Opportunity Squeeze: 3 players set up to miss expectations in fantasy football

by Neil Dutton ·

Unless you play in auction leagues, you very rarely get the opportunities to pick all of your favorite players when drafting fantasy football teams. Therefore, drafts are all about finding the right players for your team at the right price. With that being established, here are three scary players who the advanced stats, metrics, and analytics suggest should be avoided at their current average draft positions

QB – Russell Wilson

Just in case there is any confusion, I’ll clear this up right away. Russell Wilson is one of the best quarterbacks in the NFL. This should go without saying. However, his presence on this list may understandably cause some confusion. The simple answer is opportunity and efficiency. The lack of the one and the likelihood of regression in the other makes his current fifth-round ADP hard to swallow.

In Brian Schottenheimer’s first season as Seahawks OC, the team finished dead last in pass plays, averaging 29.9 per game. Wilson was still able to finish at No.11 among quarterbacks in fantasy points per game, in large part due to an absurdly high touchdown rate of 8.2 percent. He was also ably supported by the players around him, with a +19.24 (No.1) Supporting Cast Efficiency. Such efficiency is hard to replicate from one year to the next. Schottenheimer also succeeded in stifling Wilson’s opportunities to contribute with his legs, too. Wilson had a career-low 67 carries and failed to score a rushing touchdown for the first season of his career.


The Seahawks made the playoffs after their season-long quest to establish the run, and despite paying Wilson more than any other quarterback in the NFL, they are unlikely to alter their formula too much in 2019. This is also despite drafting wide receivers D.K. Metcalf and Gary Jennings. The Seahawks face the third softest rush defense schedule in the NFL, according to Sharp Football, and they will likely lean heavily on Chris Carson and/or Rashaad Penny in the coming year.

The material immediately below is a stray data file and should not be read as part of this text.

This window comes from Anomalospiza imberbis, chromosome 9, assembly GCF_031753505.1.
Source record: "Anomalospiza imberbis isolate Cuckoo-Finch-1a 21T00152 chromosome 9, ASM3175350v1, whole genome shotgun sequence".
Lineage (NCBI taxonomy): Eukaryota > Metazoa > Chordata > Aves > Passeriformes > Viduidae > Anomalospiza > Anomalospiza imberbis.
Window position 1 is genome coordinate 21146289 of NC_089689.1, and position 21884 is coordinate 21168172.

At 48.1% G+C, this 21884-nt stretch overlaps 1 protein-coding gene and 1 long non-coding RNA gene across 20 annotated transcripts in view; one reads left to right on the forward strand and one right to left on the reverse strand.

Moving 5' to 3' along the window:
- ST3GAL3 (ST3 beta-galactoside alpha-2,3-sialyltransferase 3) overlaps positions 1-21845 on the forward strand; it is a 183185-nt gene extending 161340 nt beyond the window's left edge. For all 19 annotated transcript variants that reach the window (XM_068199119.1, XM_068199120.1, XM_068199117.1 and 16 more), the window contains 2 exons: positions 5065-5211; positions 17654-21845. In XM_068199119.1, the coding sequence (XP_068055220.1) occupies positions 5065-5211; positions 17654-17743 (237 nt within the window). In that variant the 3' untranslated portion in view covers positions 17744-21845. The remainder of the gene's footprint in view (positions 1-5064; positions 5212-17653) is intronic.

Wilson will almost certainly see his touchdown rate drop in 2019. Of the five quarterbacks to have managed a touchdown rate in excess of eight-percent since the 2000 season for whom next season data is available, none of the five were able to maintain this rate. The average drop off was 3.2-percent.

Check out Russell Wilson on PlayerProfiler’s “World Famous” Draft Kit:

So, we have a quarterback who will not finish among the league leaders in pass attempts. A quarterback whose offensive coordinator will not allow him to carry the ball. And a quarterback who is destined to see serious regression in the efficiency department. That’s not a player we should be desperate to draft in formats where only one quarterback is needed, no matter how great the player is in real life. Drafting Wilson ahead of a player like Matt Ryan, who has topped 530 pass attempts in each of his last nine seasons, makes little sense. You’re banking on a lot of things to go very, very well if you pin your hopes to the Wilson wagon at his current ADP.

WR – Amari Cooper

Amari Cooper turned his season, and that of the Dallas Cowboys around after joining the team during the season. From week 9 onwards, he finished No. 8 among wide receivers with 53 receptions. He was also No.9 in yards with 724. Only seven wideouts scored more fantasy points than Cooper in this span. This strong finish has led to fantasy owners pulling the trigger on him as the 11th wide receiver. This is a huge mistake.